Wandering Thoughts archives


What I can see about how ZFS deduplication seems to work on disk

There is a fair amount of high level information about how ZFS deduplication works. There is much less that I could find about some low level details of how deduplicated blocks exist on disk and some implications of how the on-disk data structures are stored. Since I was just looking this up in the current Illumos source code, I want to jot down some notes before it all falls out of my head again.

The core dedup data structure is the DDT, which holds the core information for each deduplicated block: the block's checksum, the number of references to the block, and the on-disk addresses of some number of copies of the block. Don't ask me exactly how many copies of the block there can be out there in the world; my head gets confused trying to follow the code. The DDT is stored as part of the overall pool metadata (via the ZAP) and as such the DDT is copy on write, just like pretty much everything else in ZFS. This makes total sense and is what you need.

Note that the DDT is global to the pool; it is not tied to any particular filesystem. As a pool level object it is not captured in filesystem snapshots any more than, say, information about which disk blocks are free is.

ZFS records where blocks are on disk through the use of 'block pointers' (which also include things like the block's checksum). An interesting question is whether the block pointer for a dedup'd block refers to the DDT in any way. The answer is that it doesn't; it points directly to the on-disk addresses of up to three copies of the block. So files with deduplicated blocks are read without referring to the DDT, at least if all goes well.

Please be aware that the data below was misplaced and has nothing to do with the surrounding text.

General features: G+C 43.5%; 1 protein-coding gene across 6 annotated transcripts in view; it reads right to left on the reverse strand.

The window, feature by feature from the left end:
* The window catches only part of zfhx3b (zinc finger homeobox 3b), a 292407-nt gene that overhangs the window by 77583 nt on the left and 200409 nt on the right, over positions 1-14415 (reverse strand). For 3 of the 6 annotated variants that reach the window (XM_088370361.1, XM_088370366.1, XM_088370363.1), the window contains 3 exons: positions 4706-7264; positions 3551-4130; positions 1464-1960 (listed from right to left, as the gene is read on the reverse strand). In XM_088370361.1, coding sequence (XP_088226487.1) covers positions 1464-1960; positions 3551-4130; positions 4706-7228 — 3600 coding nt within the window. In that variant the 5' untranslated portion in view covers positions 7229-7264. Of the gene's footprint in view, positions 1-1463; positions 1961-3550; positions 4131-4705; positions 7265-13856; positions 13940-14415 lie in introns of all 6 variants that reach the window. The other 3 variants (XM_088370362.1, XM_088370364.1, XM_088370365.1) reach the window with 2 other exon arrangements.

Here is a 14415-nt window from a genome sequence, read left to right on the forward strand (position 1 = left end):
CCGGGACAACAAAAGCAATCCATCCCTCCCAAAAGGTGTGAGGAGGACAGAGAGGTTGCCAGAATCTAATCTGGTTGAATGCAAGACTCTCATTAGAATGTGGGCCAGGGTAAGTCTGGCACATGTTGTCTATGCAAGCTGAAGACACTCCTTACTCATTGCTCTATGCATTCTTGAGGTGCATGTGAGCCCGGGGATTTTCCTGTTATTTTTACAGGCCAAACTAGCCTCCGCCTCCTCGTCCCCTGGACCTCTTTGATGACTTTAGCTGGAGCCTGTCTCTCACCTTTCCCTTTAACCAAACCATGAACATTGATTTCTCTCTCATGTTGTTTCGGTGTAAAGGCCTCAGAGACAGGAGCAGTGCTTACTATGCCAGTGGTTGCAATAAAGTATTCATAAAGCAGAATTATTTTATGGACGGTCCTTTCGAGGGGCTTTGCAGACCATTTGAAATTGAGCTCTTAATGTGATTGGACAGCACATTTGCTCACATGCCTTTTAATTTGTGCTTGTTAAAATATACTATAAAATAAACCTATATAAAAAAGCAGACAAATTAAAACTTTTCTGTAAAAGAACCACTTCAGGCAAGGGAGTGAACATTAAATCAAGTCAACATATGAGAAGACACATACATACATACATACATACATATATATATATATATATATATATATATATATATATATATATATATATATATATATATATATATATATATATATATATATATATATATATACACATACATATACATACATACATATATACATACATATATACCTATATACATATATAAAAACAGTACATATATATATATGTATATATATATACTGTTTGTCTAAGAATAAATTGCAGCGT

If configured to do so, ZFS can store more than one copy of a sufficiently highly referenced data block. As more and more references add up, ZFS will sooner or later create a second and perhaps a third and fourth copy. I believe that these additional copies will be used to recover from failed reads of the original copy of the data block even for things that were written before they existed, although these things don't directly contain references to the on-disk addresses of these additional 'ditto' copies. If I'm correct, this implies that failed reads may cause DDT access in order to see if such ditto blocks exist. Of course you probably don't care about any extra overhead from this if it saves your data.

In general, the more I look at this code the less confident I am that I have any understanding of the effects and consequences of turning off ZFS deduplication on a filesystem after you've turned it on. I suppose this just echoes what I said back in ZFSDedupBadDocumentation.

(There are other things about ZFS dedup that I don't understand after reading the code, but I'm going to save them for an appropriate ZFS mailing list.)

solaris/ZFSDedupStorage written at 03:33:19; Add Comment

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